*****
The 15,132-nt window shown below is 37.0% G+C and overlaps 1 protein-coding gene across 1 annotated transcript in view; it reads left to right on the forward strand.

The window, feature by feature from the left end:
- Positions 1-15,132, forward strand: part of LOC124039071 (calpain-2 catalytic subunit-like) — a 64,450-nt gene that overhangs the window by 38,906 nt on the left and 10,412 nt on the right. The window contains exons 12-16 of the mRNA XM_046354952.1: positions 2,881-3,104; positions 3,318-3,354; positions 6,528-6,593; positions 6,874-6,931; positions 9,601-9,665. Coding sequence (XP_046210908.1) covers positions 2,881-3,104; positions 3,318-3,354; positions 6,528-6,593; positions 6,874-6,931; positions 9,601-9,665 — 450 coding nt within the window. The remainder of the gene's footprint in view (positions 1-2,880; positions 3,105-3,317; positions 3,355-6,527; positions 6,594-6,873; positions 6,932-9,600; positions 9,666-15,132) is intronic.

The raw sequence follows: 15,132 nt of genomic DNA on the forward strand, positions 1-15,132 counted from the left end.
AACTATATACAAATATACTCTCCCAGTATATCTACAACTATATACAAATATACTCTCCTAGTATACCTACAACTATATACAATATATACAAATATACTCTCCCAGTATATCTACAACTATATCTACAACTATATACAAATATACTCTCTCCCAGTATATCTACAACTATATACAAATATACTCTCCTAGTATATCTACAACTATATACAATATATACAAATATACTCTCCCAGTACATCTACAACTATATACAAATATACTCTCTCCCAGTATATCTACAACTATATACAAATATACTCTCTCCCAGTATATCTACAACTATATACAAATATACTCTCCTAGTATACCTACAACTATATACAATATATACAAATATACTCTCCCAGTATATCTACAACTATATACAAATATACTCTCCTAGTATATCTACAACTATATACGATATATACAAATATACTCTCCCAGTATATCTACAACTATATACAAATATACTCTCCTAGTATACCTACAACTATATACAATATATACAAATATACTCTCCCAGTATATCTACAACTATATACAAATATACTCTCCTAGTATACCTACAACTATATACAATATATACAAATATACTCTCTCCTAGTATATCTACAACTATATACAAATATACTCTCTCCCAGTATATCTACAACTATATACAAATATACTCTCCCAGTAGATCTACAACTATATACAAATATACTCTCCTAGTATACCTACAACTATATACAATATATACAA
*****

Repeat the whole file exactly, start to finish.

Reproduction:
The 15,132-nt window shown below is 37.0% G+C and overlaps 1 protein-coding gene across 1 annotated transcript in view; it reads left to right on the forward strand.

The window, feature by feature from the left end:
- Positions 1-15,132, forward strand: part of LOC124039071 (calpain-2 catalytic subunit-like) — a 64,450-nt gene that overhangs the window by 38,906 nt on the left and 10,412 nt on the right. The window contains exons 12-16 of the mRNA XM_046354952.1: positions 2,881-3,104; positions 3,318-3,354; positions 6,528-6,593; positions 6,874-6,931; positions 9,601-9,665. Coding sequence (XP_046210908.1) covers positions 2,881-3,104; positions 3,318-3,354; positions 6,528-6,593; positions 6,874-6,931; positions 9,601-9,665 — 450 coding nt within the window. The remainder of the gene's footprint in view (positions 1-2,880; positions 3,105-3,317; positions 3,355-6,527; positions 6,594-6,873; positions 6,932-9,600; positions 9,666-15,132) is intronic.

The raw sequence follows: 15,132 nt of genomic DNA on the forward strand, positions 1-15,132 counted from the left end.
AACTATATACAAATATACTCTCCCAGTATATCTACAACTATATACAAATATACTCTCCTAGTATACCTACAACTATATACAATATATACAAATATACTCTCCCAGTATATCTACAACTATATCTACAACTATATACAAATATACTCTCTCCCAGTATATCTACAACTATATACAAATATACTCTCCTAGTATATCTACAACTATATACAATATATACAAATATACTCTCCCAGTACATCTACAACTATATACAAATATACTCTCTCCCAGTATATCTACAACTATATACAAATATACTCTCTCCCAGTATATCTACAACTATATACAAATATACTCTCCTAGTATACCTACAACTATATACAATATATACAAATATACTCTCCCAGTATATCTACAACTATATACAAATATACTCTCCTAGTATATCTACAACTATATACGATATATACAAATATACTCTCCCAGTATATCTACAACTATATACAAATATACTCTCCTAGTATACCTACAACTATATACAATATATACAAATATACTCTCCCAGTATATCTACAACTATATACAAATATACTCTCCTAGTATACCTACAACTATATACAATATATACAAATATACTCTCTCCTAGTATATCTACAACTATATACAAATATACTCTCTCCCAGTATATCTACAACTATATACAAATATACTCTCCCAGTAGATCTACAACTATATACAAATATACTCTCCTAGTATACCTACAACTATATACAATATATACAA